A Savory Loaf Packed With Cheese and Olives

I’ve eaten my fair share — arguably more than my fair share — of sweet loaf cakes since the start of this pandemic. But not so many savory ones. So, to rectify that, I baked a cheesy olive bread with chopped fresh thyme, and served it, still warm, for breakfast on Wednesday.

To make it, heat the oven to 350 degrees and grease a 9-inch loaf pan (or line it with parchment).

In a large bowl, whisk together 2½ cups/320 grams all-purpose flour (or a combination of all-purpose and some whole-wheat or rye flour), 1 teaspoon kosher salt, 1½ teaspoons baking powder and ½ teaspoon baking soda.

In a smaller bowl (or a large measuring cup so you don’t have to wash a bowl), whisk together ¼ cup/60 milliliters olive oil and 1 cup/240 milliliters fermented dairy product like buttermilk or plain yogurt. (If using thick Greek yogurt, thin it down with a little water or milk.) I used some yogurt plus the whey leftover from yogurt making, and it worked perfectly. Whisk in 2 eggs.

Whisk the wet ingredients into the dry. It’s a heavy, thick batter.

Now, switch to a rubber spatula and fold in ¾ cup/110 grams sliced pitted olives and 1¾ cups/7 ounces grated cheese. (I used Gruyère, but Cheddar or another firm, grating cheese is fine.) Finally, add a tablespoon or so fresh thyme leaves (or use fresh oregano, marjoram or rosemary, or 1 teaspoon dried thyme). I should have added some freshly ground black pepper to the batter, but didn’t think of it. Next time.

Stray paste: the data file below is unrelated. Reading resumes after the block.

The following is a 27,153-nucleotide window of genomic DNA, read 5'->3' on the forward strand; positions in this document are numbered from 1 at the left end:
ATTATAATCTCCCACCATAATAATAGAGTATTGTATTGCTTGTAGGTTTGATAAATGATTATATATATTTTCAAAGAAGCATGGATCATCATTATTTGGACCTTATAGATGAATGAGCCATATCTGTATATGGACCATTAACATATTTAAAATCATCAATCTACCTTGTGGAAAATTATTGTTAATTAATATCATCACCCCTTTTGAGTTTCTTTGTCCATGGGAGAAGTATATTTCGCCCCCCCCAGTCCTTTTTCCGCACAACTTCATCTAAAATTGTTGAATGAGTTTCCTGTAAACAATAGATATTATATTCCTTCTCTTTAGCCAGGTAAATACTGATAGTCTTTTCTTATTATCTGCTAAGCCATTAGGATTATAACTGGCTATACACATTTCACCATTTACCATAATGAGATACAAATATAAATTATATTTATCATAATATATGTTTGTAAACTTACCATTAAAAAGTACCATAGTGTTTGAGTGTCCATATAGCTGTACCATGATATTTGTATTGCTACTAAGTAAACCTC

Spread the batter in the pan and scatter another ¼ cup/1 ounce grated cheese on top. I also tossed on some fresh thyme sprigs just to use them up and because they look pretty. But they don’t add any real flavor at this point, so feel free to skip.

Bake until the cheese is browned and the top of the loaf springs back when lightly pressed, 45 to 55 minutes. Serve warm as soon as you can unmold it (about 30 minutes after baking). Or try it toasted later in the day. I like mine piled with sliced tomatoes and onions. But if you’ve got a jar of tapenade in the fridge, you could spread that on top to underscore the savory, olive point.

This is part of a series in which Melissa Clark teaches you how to cook with pantry staples. See more. From the Pantry will resume on Monday, June 22.

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